- Ministerial approval will be deemed to have been given if an indicative approval is obtained, the transfer documentation has been lodged within three months of the indicative approval and any conditions are complied with.
In addition to the amendments discussed above, the Bill proposes other notable changes to the Mineral Resources Act 1989 (the MRA). Generally, these amendments aim to simplify and streamline the application process in order to reduce the time taken to approve new resource tenements. In particular, the Bill proposes to:
- enable the introduction of an online service delivery platform by removing the legislative requirement to lodge applications in person or by post. The new system, to be known as MyMinesOnline, will increase the transparency and efficiency of the assessment process by allowing persons to lodge and track applications online using an authenticated customer access facility;
- amend the regime for prioritising applications lodged on the same day from a time-based to a merits-based assessment. This will ensure fairness between online and paper applicants in light of online applications being able to be made outside office hours;
- introduce powers to require an applicant for the grant or renewal of a mining tenement to progress an application by doing anything required under an Act to allow the application to be decided;
- simplify the process of Land Court referrals by specifying a process for withdrawing objections and removing the requirement for assessment by the Land Court where all objections have been withdrawn;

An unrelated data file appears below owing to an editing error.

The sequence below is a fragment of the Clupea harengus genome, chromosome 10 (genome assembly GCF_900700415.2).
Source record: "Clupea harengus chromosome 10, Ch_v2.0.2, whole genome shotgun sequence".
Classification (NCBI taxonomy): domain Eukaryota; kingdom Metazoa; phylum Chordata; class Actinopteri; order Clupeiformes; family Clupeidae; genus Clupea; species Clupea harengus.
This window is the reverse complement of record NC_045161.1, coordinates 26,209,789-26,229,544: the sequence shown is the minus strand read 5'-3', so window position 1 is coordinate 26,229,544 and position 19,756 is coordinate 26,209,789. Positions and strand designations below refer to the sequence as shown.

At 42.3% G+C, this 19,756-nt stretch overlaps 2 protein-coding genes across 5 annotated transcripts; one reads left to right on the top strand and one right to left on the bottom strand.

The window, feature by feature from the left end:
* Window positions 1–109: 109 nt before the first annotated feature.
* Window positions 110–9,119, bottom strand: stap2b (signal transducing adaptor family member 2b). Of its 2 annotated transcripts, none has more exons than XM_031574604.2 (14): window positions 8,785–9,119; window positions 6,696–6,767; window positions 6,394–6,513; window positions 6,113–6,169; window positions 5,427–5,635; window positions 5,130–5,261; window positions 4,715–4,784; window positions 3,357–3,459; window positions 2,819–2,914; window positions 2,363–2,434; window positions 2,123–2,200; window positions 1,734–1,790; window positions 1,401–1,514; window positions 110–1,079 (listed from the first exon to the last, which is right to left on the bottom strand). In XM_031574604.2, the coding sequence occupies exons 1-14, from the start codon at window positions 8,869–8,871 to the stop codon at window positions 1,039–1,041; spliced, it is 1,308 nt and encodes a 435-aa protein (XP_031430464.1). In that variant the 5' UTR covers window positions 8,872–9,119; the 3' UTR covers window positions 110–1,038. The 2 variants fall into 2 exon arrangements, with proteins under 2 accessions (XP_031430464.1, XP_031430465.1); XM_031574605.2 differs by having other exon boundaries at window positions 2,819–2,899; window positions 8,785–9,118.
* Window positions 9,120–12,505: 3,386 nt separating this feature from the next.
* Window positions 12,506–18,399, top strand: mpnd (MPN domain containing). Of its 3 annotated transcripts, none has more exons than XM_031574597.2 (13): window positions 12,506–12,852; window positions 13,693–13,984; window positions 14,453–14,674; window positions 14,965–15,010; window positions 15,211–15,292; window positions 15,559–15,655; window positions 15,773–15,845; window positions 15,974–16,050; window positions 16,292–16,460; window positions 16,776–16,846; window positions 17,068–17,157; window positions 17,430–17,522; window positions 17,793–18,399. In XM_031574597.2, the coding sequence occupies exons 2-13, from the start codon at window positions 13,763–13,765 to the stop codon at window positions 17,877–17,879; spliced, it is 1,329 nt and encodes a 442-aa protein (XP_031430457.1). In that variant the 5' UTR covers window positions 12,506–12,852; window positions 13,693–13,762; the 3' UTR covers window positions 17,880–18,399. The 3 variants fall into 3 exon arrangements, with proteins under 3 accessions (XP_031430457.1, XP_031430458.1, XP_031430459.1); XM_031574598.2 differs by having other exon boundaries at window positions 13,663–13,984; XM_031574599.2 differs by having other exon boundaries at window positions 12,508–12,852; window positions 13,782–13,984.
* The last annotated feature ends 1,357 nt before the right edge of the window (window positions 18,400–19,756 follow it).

- transfer various powers that currently reside with the Governor-in-Council, such as the power to grant and renew mining leases, to the Minister and thereby reduce processing and grant times;
- clarify land access entitlements by specifying that the holder of an exploration permit may enter private land, the subject of their permit, to conduct environmental studies for the purpose of preparing an application for an environmental authority or preparing an environmental impact statement for a proposed mining lease or mineral development licence;
- reduce and standardise the number of relinquishment milestones for both mineral and coal exploration permits. Under the new provisions, an exploration permit holder will be required to relinquish 40 per cent of the original tenement area within three years of grant. A further 50 per cent of the remaining area will need to be relinquished by the five year mark. Similar provisions will apply to renewed exploration tenements; and
- expand and standardise provisions on 'substantial compliance' to clarify that applications may be received and allowed to proceed where they substantially comply with the requirements of the MRA.